When coming across a phrase appearing more than once, one of two things can happen. One may recite a phrase that occurs more than once and inadvertently skip over everything from one time it occurs to a later time. Or the reverse: hitting a latter instance of a repeated phrase, and accidentally jumping back to an earlier time it occurred, repeating everything in between again.
This is usually a surprise when it happens because it only can happen when one memorizes something that is the same as or sufficiently similar to something one has already memorized. Also, as often happens with memorizing, one can get to a point of being able to quote it without thinking about it. That usually happens after one has been familiar with quoting a passage for a time (which is good), and that is also when the looping or skipping challenges tend to surface. One can overcome the additional newly presented hurdles and get back to that passive reciting state.
Looping and skipping show up in different ways. Looping is the more obvious of the two. (“Didn't I just say this?”) There are also red flags for when one has skipped a major section. (“That didn't take as long as it normally did.”) That these problems can at first go unnoticed is a reason recordings are especially helpful in noticing misses and tracking down where exactly the skip or loop occurred and extra reinforcement practice is needed.
Here are a couple examples I had to work through in Romans:
- “What shall we say then?” (6:1 and 7:7)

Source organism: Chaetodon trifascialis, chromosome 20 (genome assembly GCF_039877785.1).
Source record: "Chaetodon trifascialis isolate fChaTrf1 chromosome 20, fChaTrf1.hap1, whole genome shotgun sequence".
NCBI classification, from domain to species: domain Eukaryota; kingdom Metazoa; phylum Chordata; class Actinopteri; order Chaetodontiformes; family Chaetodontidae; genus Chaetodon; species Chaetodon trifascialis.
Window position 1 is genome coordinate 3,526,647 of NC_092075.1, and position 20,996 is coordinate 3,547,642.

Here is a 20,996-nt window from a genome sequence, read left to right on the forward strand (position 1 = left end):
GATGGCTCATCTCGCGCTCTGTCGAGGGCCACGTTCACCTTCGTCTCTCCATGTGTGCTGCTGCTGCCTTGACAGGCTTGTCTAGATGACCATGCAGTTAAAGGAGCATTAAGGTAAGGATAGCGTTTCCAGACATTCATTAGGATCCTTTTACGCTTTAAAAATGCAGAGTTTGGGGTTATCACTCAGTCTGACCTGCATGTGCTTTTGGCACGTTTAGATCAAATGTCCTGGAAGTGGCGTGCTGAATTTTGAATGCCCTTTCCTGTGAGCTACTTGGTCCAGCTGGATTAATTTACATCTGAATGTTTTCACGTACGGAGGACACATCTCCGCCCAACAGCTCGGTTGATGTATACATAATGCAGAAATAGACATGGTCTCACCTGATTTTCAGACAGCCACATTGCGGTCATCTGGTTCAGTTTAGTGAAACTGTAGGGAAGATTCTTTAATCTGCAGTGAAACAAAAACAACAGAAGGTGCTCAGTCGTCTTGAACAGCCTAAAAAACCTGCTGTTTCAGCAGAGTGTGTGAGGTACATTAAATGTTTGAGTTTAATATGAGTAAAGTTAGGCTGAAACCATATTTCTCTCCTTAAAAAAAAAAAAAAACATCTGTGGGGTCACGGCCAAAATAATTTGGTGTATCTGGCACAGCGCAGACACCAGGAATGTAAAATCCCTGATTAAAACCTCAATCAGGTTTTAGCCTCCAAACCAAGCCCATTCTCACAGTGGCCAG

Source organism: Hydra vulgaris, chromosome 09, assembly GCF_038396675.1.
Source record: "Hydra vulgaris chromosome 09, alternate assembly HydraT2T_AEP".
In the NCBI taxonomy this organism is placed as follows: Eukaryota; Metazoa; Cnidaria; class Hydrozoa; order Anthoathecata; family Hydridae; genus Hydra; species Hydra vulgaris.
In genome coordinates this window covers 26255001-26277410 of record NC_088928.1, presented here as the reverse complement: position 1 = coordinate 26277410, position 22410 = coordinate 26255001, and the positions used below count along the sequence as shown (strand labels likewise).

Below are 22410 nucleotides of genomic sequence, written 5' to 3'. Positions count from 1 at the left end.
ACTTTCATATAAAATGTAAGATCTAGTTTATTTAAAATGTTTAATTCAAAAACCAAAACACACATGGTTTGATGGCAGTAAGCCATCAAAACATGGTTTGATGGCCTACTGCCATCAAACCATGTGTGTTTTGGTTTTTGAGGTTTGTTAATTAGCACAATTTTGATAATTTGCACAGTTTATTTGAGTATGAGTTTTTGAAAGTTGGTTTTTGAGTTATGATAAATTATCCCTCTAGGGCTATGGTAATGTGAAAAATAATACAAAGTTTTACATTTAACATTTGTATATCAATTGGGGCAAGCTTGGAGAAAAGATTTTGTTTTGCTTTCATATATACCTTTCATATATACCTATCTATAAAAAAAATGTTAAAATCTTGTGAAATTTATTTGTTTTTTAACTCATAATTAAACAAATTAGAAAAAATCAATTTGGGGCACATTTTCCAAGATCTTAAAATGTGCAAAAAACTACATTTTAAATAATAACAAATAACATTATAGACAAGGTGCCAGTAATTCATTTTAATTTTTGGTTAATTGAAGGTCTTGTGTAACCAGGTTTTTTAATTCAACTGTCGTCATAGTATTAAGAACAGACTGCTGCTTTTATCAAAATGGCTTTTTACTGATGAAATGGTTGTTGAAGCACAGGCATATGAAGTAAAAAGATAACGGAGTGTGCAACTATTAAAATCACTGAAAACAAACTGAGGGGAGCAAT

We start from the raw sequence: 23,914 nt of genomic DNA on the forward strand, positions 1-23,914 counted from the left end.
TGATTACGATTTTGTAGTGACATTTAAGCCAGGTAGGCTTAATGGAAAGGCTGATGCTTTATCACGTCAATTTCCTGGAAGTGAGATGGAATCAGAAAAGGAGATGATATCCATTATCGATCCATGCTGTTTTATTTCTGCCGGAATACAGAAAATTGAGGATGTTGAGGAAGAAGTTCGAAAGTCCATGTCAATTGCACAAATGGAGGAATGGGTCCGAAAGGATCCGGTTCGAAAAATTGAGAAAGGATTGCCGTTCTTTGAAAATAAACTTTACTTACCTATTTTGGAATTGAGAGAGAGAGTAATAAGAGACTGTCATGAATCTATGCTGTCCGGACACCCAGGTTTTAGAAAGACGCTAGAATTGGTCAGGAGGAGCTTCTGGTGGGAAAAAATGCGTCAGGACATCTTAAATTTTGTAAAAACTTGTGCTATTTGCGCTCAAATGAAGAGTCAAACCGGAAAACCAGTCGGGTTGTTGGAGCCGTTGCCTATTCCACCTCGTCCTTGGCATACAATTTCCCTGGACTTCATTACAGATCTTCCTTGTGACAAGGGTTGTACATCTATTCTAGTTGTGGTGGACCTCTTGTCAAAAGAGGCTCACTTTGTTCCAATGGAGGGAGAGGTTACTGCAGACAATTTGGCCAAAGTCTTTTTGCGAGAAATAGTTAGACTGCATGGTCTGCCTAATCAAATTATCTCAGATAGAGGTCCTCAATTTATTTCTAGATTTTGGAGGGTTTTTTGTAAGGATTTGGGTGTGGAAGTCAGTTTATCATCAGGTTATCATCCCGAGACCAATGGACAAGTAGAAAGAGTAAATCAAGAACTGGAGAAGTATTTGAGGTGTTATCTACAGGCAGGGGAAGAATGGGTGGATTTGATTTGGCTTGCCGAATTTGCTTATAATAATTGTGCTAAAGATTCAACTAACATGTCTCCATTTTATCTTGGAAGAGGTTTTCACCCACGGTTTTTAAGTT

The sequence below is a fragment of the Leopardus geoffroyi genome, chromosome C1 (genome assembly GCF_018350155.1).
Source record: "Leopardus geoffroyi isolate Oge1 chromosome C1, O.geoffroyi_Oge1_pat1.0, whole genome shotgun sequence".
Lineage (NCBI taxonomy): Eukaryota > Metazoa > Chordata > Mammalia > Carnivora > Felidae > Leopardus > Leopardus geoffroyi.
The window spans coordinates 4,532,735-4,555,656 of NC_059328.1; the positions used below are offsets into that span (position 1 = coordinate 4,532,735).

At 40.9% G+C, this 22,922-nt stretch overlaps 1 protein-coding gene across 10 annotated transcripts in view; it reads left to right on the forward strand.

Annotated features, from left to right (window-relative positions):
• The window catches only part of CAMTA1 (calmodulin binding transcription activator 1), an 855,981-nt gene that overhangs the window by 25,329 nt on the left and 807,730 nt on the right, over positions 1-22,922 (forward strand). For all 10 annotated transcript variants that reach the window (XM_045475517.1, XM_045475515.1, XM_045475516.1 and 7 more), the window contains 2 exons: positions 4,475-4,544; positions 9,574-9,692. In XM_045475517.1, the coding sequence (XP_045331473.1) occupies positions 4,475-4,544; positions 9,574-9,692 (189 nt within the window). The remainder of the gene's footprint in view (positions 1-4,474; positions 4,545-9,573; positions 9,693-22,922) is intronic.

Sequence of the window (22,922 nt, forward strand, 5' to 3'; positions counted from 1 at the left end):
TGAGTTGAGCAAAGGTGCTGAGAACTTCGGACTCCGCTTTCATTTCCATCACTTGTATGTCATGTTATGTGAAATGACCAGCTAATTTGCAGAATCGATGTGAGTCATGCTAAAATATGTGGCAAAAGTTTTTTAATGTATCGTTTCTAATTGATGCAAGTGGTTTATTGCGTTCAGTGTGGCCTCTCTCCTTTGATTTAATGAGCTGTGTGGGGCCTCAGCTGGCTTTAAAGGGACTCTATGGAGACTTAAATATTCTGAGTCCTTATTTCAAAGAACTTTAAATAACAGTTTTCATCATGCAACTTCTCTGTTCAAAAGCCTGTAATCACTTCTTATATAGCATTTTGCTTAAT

- “it is no longer I who do it, but sin that dwells in me.” (7:17 and 7:20)
- “Whoever believes on Him will not be put to shame.” (9:33 and 10:11)
- “Now may the God of” (15:5 and 15:13)
- “The grace of our Lord Jesus Christ be with you” (16:20 and 16:24)
And yes, I had to work through both tendencies. Sometimes I would skip chapter 6 entirely, and other times I would find myself in a loop talking about baptism all over again. That stretch of Romans 7 is filled with lots of the same words, but it was easier than expected until it became harder than expected specifically because of the identical long phrase. These additional challenges may be another reason Romans took longer than expected to memorize.
Just as stitching verses together is a natural and necessary part of memorizing a long passage, so is overcoming the loop/skip tendency. In fact, this really becomes just an extended part of stitching a long text together. One overcomes these challenges by re-practicing and reinforcing previously-learned phrases, not just with their own meaning, but with additional focus on their larger context of what comes before those phrases so one is ready for those repeated phrases heading into them.
More patience and persistence!
Some of the repeated phrase occurrences I've encountered may be particular to my chosen translation that is based on the Majority Text. The Critical Text may have fewer repeated phrases because it tends to eliminate some of them on the assumption that they are copy errors. I personally would rather put in extra effort to overcome these hurdles, than to risk ignoring parts of God's inspired Word.